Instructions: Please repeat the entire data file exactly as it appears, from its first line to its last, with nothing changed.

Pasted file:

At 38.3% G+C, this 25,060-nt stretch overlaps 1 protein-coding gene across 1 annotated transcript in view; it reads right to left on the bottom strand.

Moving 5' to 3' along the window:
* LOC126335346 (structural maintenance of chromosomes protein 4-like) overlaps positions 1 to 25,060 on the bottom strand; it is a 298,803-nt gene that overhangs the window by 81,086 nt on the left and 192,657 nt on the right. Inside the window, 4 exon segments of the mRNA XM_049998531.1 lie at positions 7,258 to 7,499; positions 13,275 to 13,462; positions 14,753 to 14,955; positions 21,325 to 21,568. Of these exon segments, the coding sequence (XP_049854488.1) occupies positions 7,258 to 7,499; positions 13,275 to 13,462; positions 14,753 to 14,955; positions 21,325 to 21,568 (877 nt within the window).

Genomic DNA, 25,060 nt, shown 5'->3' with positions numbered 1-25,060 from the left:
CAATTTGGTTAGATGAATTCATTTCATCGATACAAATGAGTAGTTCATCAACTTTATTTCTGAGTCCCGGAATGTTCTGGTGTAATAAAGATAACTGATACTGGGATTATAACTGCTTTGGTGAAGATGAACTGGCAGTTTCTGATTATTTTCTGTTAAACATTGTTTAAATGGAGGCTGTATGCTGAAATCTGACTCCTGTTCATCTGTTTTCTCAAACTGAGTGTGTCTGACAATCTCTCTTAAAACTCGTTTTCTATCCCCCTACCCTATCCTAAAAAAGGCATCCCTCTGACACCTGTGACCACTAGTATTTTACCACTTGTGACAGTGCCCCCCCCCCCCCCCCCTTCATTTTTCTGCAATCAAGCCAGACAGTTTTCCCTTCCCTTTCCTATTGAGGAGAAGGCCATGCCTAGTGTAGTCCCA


At 38.3% G+C, this 25,060-nt stretch overlaps 1 protein-coding gene across 1 annotated transcript in view; it reads right to left on the bottom strand.

Moving 5' to 3' along the window:
* LOC126335346 (structural maintenance of chromosomes protein 4-like) overlaps positions 1 to 25,060 on the bottom strand; it is a 298,803-nt gene that overhangs the window by 81,086 nt on the left and 192,657 nt on the right. Inside the window, 4 exon segments of the mRNA XM_049998531.1 lie at positions 7,258 to 7,499; positions 13,275 to 13,462; positions 14,753 to 14,955; positions 21,325 to 21,568. Of these exon segments, the coding sequence (XP_049854488.1) occupies positions 7,258 to 7,499; positions 13,275 to 13,462; positions 14,753 to 14,955; positions 21,325 to 21,568 (877 nt within the window).

Genomic DNA, 25,060 nt, shown 5'->3' with positions numbered 1-25,060 from the left:
CAATTTGGTTAGATGAATTCATTTCATCGATACAAATGAGTAGTTCATCAACTTTATTTCTGAGTCCCGGAATGTTCTGGTGTAATAAAGATAACTGATACTGGGATTATAACTGCTTTGGTGAAGATGAACTGGCAGTTTCTGATTATTTTCTGTTAAACATTGTTTAAATGGAGGCTGTATGCTGAAATCTGACTCCTGTTCATCTGTTTTCTCAAACTGAGTGTGTCTGACAATCTCTCTTAAAACTCGTTTTCTATCCCCCTACCCTATCCTAAAAAAGGCATCCCTCTGACACCTGTGACCACTAGTATTTTACCACTTGTGACAGTGCCCCCCCCCCCCCCCCCTTCATTTTTCTGCAATCAAGCCAGACAGTTTTCCCTTCCCTTTCCTATTGAGGAGAAGGCCATGCCTAGTGTAGTCCCA